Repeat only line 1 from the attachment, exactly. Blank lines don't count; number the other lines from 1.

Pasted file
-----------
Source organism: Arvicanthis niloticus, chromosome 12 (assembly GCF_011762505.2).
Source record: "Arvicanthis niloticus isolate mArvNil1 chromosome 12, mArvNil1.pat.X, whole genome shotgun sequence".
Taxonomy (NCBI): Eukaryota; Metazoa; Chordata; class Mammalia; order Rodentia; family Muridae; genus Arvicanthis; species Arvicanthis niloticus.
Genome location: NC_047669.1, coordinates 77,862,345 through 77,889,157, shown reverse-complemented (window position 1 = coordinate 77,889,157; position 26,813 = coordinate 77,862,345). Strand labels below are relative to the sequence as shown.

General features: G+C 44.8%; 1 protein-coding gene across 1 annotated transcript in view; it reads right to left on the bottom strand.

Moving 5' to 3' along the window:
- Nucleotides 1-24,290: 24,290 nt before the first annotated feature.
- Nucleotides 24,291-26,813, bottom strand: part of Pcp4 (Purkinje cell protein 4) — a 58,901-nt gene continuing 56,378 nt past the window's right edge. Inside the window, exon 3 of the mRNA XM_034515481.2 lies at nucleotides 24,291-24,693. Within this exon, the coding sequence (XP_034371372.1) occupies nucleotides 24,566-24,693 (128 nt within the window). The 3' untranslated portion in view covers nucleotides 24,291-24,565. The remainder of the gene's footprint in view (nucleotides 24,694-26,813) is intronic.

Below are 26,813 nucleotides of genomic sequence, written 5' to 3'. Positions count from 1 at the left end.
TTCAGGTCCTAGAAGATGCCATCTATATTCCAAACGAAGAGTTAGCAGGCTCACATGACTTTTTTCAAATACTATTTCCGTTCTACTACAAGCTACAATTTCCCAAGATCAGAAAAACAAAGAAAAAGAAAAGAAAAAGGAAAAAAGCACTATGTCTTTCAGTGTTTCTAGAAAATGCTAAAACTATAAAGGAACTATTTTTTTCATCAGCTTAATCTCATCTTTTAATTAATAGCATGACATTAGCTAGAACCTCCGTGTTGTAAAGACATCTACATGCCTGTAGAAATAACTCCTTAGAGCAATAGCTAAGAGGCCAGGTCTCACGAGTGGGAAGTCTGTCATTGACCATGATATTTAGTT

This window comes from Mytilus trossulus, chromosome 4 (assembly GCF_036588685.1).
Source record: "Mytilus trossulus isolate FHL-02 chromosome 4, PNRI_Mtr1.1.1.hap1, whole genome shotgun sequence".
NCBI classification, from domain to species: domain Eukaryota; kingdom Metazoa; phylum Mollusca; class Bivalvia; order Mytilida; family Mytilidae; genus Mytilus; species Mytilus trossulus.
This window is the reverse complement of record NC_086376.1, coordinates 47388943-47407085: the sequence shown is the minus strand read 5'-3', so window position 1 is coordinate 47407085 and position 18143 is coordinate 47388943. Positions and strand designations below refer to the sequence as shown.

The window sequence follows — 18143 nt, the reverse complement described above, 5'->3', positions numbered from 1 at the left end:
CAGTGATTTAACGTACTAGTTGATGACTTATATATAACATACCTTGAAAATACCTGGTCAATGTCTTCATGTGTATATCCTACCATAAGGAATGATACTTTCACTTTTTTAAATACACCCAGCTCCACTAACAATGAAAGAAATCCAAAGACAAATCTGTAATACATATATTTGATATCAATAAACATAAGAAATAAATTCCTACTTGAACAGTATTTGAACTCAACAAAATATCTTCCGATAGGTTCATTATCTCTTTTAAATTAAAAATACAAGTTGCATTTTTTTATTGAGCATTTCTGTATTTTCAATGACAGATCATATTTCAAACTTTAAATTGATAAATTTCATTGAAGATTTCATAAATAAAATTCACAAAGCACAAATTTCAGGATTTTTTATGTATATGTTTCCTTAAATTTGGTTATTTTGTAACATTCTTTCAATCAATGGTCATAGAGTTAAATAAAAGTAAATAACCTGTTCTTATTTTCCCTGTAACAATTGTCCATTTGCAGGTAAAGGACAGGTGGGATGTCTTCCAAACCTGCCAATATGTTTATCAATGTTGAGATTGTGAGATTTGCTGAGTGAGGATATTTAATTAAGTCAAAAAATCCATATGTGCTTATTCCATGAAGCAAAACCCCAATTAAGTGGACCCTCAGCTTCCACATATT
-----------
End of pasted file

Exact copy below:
Source organism: Arvicanthis niloticus, chromosome 12 (assembly GCF_011762505.2).